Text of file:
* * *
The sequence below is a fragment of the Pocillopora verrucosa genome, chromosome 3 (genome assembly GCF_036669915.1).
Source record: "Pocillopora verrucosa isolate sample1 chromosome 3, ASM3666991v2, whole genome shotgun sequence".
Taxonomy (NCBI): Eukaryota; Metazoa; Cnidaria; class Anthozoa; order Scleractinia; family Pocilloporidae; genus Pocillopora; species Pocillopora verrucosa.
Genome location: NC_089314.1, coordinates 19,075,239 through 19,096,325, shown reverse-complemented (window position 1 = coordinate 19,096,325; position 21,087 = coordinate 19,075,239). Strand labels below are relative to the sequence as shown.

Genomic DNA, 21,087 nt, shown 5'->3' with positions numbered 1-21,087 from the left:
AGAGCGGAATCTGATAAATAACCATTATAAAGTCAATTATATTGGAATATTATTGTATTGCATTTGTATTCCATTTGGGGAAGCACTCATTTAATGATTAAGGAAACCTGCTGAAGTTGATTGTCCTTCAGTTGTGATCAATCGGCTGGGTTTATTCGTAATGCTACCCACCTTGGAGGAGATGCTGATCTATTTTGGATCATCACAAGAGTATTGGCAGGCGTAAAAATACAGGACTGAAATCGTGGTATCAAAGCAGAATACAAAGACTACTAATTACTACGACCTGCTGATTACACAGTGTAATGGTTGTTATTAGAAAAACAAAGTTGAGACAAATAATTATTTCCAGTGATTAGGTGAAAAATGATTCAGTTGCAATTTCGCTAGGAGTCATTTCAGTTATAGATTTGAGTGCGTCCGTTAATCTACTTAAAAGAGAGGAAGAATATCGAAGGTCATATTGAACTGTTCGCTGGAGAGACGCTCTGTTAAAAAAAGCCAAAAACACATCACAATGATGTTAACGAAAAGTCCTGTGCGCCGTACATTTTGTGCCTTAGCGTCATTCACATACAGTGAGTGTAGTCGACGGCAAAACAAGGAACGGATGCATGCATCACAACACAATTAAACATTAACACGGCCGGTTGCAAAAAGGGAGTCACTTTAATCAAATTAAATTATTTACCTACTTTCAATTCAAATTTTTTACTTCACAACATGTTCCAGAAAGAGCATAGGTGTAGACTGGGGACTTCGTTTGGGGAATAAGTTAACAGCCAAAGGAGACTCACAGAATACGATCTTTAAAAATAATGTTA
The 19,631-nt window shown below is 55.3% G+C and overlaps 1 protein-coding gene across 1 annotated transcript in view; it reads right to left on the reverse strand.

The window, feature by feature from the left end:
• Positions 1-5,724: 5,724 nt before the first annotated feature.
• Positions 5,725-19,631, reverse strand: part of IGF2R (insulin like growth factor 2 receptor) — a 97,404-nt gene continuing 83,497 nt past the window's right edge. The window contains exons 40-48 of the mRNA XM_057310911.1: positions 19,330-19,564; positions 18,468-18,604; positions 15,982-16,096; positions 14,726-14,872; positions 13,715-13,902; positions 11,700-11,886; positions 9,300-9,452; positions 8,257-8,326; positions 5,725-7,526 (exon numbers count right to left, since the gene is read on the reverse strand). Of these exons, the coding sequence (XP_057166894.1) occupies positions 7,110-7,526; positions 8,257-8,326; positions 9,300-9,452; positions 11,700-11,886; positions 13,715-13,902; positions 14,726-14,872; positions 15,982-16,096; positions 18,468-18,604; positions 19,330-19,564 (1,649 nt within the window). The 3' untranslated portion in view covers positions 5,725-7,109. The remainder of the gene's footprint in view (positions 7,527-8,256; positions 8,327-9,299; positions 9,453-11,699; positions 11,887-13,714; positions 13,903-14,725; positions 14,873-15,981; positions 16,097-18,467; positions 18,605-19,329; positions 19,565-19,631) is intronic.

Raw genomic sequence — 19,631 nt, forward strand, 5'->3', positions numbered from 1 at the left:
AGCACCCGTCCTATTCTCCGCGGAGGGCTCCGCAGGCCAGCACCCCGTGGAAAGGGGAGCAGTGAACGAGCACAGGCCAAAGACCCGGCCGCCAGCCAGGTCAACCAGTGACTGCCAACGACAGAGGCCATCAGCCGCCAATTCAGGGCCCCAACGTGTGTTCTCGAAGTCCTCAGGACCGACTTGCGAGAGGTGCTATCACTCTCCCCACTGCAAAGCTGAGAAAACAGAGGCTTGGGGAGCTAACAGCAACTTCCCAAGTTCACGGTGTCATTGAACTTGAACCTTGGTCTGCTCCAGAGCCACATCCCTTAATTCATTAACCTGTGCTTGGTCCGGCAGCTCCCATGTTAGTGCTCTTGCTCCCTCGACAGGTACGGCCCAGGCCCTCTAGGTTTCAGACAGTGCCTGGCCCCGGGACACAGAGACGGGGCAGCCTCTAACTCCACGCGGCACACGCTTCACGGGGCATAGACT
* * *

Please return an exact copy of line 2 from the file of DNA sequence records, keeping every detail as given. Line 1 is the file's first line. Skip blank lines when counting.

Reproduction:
Source record: "Pocillopora verrucosa isolate sample1 chromosome 3, ASM3666991v2, whole genome shotgun sequence".